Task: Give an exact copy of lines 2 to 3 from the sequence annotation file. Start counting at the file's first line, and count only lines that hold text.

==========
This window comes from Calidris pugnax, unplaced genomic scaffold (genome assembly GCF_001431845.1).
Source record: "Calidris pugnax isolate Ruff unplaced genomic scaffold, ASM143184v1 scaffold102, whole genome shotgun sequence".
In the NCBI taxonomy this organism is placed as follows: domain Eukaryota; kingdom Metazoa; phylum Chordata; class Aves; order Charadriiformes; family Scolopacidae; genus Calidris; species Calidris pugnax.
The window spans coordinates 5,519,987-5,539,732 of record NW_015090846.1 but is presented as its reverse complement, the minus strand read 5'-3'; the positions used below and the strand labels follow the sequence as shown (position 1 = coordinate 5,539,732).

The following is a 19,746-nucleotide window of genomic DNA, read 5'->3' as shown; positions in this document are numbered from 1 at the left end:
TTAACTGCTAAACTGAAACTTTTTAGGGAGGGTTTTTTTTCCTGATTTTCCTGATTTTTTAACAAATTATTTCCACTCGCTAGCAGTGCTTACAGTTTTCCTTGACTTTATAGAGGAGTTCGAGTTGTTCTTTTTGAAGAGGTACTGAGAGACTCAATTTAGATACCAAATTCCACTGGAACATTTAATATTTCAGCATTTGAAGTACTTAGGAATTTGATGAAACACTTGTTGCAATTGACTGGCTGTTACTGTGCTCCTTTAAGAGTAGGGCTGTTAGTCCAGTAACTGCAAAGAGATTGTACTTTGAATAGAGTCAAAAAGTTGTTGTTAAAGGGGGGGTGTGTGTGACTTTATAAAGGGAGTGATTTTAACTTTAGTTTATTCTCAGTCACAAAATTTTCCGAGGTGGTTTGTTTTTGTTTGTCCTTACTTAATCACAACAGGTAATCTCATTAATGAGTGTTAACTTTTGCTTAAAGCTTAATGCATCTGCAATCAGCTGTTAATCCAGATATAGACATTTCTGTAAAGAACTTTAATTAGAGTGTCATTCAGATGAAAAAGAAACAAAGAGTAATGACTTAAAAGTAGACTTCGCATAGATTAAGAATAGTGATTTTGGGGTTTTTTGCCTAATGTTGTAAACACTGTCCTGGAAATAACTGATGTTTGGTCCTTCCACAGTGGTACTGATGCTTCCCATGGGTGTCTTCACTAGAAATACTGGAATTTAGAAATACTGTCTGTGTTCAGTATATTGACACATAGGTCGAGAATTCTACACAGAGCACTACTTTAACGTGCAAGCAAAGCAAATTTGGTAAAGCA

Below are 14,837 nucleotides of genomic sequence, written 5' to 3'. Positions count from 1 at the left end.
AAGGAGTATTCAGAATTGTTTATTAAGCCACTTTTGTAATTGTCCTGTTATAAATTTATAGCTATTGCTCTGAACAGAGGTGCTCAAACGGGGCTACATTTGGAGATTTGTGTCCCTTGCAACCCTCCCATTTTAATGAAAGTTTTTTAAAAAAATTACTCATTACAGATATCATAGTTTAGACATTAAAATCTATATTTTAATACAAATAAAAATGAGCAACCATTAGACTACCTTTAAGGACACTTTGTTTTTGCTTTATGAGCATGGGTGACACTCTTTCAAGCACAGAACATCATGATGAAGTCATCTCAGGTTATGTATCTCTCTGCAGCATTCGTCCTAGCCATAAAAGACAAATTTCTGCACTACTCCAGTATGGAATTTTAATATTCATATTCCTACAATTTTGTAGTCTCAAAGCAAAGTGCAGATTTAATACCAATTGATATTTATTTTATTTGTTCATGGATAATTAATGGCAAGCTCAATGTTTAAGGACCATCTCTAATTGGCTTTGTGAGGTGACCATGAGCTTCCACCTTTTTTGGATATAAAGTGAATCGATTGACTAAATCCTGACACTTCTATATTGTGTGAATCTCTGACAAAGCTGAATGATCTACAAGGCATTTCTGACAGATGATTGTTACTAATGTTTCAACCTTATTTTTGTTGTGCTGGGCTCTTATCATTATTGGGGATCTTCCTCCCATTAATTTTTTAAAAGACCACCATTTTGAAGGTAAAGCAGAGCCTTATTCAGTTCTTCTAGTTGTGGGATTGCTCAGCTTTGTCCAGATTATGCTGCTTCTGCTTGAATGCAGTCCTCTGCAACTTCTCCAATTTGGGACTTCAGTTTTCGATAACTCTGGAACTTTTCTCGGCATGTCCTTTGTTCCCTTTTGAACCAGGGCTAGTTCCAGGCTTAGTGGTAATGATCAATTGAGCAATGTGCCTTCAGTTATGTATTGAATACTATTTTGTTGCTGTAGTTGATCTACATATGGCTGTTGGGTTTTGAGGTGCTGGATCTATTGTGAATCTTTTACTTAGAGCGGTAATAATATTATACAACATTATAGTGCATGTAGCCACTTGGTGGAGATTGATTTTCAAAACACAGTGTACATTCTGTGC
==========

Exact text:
Source record: "Calidris pugnax isolate Ruff unplaced genomic scaffold, ASM143184v1 scaffold102, whole genome shotgun sequence".
In the NCBI taxonomy this organism is placed as follows: domain Eukaryota; kingdom Metazoa; phylum Chordata; class Aves; order Charadriiformes; family Scolopacidae; genus Calidris; species Calidris pugnax.